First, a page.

Last month there were benchmarks on Phoronix looking at the multi-core scaling performance of multiple operating systems, including CentOS 5.5, Fedora 14, FreeBSD 8.1, and OpenIndiana b148. CentOS 5.5 uses the long-term Linux 2.6.18 kernel while Fedora 14 has the more recent Linux 2.6.35 kernel by default, but a number of users asked how the Linux 2.6.38 kernel would fair for multi-core scaling with the removal of the Big Kernel Lock and various other low-level improvements in this forthcoming kernel. Here are some benchmarks showing just that.
While the Linux 2.6.38 kernel does have a lot of interesting changes from the low-level improvements to hardware driver enhancements and file-system improvements, at least with the same workload used last month to illustrate the multi-core multi-OS scaling, there really isn't any difference with this newest Linux kernel code that was fetched last week. Fortunately, at least, there are no regressions.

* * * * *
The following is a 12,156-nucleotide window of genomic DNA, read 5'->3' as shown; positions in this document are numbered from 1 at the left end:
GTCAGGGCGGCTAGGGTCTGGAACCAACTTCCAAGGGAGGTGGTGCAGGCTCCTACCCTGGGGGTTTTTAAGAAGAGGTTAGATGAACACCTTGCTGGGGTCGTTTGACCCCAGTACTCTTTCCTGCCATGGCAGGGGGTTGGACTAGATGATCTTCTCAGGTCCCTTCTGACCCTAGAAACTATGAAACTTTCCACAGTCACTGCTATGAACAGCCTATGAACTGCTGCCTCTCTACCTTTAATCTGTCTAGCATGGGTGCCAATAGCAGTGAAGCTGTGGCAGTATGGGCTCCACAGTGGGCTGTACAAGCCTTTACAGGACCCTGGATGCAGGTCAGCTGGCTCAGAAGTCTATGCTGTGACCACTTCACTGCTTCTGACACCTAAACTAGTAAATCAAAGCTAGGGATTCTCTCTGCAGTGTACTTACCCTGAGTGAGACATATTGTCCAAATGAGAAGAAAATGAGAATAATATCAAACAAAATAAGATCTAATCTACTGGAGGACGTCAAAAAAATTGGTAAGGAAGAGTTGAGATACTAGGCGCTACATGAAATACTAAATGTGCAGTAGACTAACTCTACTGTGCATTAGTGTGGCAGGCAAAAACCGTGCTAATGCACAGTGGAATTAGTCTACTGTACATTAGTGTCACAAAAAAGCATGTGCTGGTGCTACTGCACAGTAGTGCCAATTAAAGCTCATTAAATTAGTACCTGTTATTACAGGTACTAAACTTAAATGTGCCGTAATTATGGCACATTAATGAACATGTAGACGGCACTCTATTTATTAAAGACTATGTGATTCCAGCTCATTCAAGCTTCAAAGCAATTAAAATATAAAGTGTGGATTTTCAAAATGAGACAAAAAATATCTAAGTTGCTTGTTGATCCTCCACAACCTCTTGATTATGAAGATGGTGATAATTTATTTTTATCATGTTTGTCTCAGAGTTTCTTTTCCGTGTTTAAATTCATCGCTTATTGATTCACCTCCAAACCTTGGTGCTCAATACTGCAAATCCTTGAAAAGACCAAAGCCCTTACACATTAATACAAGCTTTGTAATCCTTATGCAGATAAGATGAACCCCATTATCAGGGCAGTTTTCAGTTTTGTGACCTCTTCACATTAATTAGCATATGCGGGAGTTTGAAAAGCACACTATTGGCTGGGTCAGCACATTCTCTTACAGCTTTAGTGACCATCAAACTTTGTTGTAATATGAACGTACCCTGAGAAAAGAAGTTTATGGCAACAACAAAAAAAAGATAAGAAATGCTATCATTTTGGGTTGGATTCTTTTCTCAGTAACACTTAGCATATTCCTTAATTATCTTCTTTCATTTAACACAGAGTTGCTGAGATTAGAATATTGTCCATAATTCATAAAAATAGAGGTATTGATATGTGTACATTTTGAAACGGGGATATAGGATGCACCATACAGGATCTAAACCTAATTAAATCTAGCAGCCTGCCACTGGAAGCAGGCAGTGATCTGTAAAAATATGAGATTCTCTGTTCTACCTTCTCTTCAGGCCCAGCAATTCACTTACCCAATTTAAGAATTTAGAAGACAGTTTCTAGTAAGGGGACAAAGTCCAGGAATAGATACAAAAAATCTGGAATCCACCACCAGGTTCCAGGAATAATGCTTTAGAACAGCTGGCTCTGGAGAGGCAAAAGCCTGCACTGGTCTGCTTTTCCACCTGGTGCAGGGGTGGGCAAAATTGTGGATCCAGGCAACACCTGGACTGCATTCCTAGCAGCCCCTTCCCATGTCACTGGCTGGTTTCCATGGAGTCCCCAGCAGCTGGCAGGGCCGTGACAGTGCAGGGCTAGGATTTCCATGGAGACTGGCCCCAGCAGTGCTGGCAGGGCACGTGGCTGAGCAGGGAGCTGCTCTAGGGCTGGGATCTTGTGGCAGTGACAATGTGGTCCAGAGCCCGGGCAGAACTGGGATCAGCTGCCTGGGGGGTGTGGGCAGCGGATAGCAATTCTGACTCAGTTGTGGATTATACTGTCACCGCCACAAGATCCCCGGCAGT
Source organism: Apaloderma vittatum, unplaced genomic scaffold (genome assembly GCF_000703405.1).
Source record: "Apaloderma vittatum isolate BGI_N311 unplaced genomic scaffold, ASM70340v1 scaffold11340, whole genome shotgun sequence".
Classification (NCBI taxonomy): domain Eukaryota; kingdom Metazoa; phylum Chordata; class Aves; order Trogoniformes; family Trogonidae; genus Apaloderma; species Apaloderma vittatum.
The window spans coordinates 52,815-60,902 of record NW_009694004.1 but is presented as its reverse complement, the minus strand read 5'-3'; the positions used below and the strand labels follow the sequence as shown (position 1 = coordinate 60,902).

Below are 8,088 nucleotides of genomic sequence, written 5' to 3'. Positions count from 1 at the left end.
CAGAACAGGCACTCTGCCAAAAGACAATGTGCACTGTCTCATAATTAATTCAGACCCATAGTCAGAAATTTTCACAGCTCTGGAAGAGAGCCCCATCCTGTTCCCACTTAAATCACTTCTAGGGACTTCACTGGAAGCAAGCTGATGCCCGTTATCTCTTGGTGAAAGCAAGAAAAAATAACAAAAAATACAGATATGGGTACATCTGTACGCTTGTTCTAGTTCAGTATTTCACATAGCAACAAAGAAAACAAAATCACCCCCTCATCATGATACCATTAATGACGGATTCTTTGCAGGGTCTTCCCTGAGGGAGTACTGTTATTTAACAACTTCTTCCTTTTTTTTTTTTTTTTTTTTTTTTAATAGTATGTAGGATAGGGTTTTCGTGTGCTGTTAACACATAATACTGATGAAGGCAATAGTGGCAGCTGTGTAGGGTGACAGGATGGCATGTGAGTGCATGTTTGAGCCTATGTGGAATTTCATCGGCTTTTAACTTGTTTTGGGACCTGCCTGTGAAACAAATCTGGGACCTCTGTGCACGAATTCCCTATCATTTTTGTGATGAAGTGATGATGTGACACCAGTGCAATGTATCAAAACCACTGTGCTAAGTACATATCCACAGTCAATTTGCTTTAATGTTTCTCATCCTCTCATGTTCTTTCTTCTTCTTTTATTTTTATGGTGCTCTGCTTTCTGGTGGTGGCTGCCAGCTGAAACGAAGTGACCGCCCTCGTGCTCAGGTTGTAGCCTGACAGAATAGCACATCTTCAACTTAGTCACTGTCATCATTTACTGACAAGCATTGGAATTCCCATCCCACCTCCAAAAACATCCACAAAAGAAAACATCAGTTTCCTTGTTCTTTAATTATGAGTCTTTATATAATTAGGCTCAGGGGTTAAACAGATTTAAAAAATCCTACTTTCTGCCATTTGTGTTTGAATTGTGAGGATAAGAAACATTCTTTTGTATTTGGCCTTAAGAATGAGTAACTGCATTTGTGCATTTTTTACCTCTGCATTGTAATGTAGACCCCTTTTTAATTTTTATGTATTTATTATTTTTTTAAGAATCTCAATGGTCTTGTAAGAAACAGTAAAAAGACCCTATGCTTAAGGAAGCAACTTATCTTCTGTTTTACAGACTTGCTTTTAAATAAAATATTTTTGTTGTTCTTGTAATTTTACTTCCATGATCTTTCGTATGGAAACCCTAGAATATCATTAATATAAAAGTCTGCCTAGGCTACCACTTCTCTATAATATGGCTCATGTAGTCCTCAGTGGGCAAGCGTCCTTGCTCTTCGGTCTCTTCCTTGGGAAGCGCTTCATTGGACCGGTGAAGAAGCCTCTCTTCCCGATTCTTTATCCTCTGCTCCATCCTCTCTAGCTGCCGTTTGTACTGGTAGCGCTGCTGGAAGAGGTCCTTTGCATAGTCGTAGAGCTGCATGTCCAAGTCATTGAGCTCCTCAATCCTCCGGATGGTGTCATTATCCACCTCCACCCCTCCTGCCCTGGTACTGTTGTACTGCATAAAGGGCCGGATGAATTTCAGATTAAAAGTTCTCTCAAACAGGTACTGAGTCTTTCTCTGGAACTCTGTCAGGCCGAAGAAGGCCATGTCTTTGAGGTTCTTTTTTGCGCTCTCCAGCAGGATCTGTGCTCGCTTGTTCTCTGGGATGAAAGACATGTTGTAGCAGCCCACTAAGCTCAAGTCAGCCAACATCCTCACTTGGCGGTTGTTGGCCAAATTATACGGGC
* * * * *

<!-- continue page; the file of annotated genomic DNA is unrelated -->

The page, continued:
Last month's results showed a few problems with FreeBSD and OpenIndiana in terms of its scaling performance and also some shortcomings of Intel's Hyper Threading Technology, but when strictly comparing the Linux 2.6.32 and Linux 2.6.38 kernels, there really isn't anything different to see.
The tests were carried out on the same system with the ASRock X58 SuperComputer motherboard, Intel Core i7 970 CPU, NVIDIA GeForce 9800GTX graphics card, 3GB of DDR3 system memory, and a 320GB Seagate SATA HDD. The software stack was the 64-bit Ubuntu 10.04.2 LTS with the GNOME 2.30 desktop, X.Org Server 1.7.6, GCC 4.4.3, and an EXT4 file-system.
For what it's worth, here are the results for the users that had requested this testing.